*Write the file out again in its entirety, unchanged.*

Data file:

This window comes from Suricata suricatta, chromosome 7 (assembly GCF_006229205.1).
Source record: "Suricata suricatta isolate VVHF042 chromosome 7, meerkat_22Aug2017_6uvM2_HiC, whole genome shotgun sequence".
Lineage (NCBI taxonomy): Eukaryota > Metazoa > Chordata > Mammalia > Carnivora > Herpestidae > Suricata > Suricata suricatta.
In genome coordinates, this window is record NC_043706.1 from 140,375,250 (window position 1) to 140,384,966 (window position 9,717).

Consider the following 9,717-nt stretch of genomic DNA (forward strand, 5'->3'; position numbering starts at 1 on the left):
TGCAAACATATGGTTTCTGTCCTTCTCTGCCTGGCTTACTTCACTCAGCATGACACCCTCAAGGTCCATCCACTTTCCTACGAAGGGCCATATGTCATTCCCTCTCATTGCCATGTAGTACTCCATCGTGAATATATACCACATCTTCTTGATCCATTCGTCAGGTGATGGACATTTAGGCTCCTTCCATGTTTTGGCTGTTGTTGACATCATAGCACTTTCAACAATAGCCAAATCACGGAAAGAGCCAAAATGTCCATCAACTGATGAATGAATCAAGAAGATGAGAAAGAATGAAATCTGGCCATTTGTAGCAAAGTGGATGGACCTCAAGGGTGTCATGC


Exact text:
This window comes from Suricata suricatta, chromosome 7 (assembly GCF_006229205.1).
Source record: "Suricata suricatta isolate VVHF042 chromosome 7, meerkat_22Aug2017_6uvM2_HiC, whole genome shotgun sequence".
Lineage (NCBI taxonomy): Eukaryota > Metazoa > Chordata > Mammalia > Carnivora > Herpestidae > Suricata > Suricata suricatta.
In genome coordinates, this window is record NC_043706.1 from 140,375,250 (window position 1) to 140,384,966 (window position 9,717).

Consider the following 9,717-nt stretch of genomic DNA (forward strand, 5'->3'; position numbering starts at 1 on the left):
TGCAAACATATGGTTTCTGTCCTTCTCTGCCTGGCTTACTTCACTCAGCATGACACCCTCAAGGTCCATCCACTTTCCTACGAAGGGCCATATGTCATTCCCTCTCATTGCCATGTAGTACTCCATCGTGAATATATACCACATCTTCTTGATCCATTCGTCAGGTGATGGACATTTAGGCTCCTTCCATGTTTTGGCTGTTGTTGACATCATAGCACTTTCAACAATAGCCAAATCACGGAAAGAGCCAAAATGTCCATCAACTGATGAATGAATCAAGAAGATGAGAAAGAATGAAATCTGGCCATTTGTAGCAAAGTGGATGGACCTCAAGGGTGTCATGC